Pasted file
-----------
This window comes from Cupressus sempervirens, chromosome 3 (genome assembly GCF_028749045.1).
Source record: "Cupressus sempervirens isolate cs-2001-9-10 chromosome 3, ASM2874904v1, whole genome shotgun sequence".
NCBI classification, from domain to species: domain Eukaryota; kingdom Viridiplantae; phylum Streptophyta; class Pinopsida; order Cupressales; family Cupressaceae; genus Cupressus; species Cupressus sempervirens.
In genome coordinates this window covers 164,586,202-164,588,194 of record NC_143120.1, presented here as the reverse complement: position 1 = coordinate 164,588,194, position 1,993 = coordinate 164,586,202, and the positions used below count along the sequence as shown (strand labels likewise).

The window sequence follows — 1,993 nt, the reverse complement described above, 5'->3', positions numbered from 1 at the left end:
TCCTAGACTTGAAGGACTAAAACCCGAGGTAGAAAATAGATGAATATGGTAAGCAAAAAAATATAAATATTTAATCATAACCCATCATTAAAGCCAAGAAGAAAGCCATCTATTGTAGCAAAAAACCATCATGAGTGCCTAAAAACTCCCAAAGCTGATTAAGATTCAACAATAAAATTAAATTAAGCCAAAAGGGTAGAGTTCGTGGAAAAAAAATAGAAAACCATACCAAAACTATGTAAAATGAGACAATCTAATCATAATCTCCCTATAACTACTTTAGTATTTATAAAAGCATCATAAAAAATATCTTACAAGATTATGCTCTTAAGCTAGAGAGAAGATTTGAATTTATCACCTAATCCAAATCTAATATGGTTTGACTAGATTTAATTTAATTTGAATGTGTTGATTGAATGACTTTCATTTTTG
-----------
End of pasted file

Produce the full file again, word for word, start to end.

This window comes from Cupressus sempervirens, chromosome 3 (genome assembly GCF_028749045.1).
Source record: "Cupressus sempervirens isolate cs-2001-9-10 chromosome 3, ASM2874904v1, whole genome shotgun sequence".
NCBI classification, from domain to species: domain Eukaryota; kingdom Viridiplantae; phylum Streptophyta; class Pinopsida; order Cupressales; family Cupressaceae; genus Cupressus; species Cupressus sempervirens.
In genome coordinates this window covers 164,586,202-164,588,194 of record NC_143120.1, presented here as the reverse complement: position 1 = coordinate 164,588,194, position 1,993 = coordinate 164,586,202, and the positions used below count along the sequence as shown (strand labels likewise).

The window sequence follows — 1,993 nt, the reverse complement described above, 5'->3', positions numbered from 1 at the left end:
TCCTAGACTTGAAGGACTAAAACCCGAGGTAGAAAATAGATGAATATGGTAAGCAAAAAAATATAAATATTTAATCATAACCCATCATTAAAGCCAAGAAGAAAGCCATCTATTGTAGCAAAAAACCATCATGAGTGCCTAAAAACTCCCAAAGCTGATTAAGATTCAACAATAAAATTAAATTAAGCCAAAAGGGTAGAGTTCGTGGAAAAAAAATAGAAAACCATACCAAAACTATGTAAAATGAGACAATCTAATCATAATCTCCCTATAACTACTTTAGTATTTATAAAAGCATCATAAAAAATATCTTACAAGATTATGCTCTTAAGCTAGAGAGAAGATTTGAATTTATCACCTAATCCAAATCTAATATGGTTTGACTAGATTTAATTTAATTTGAATGTGTTGATTGAATGACTTTCATTTTTG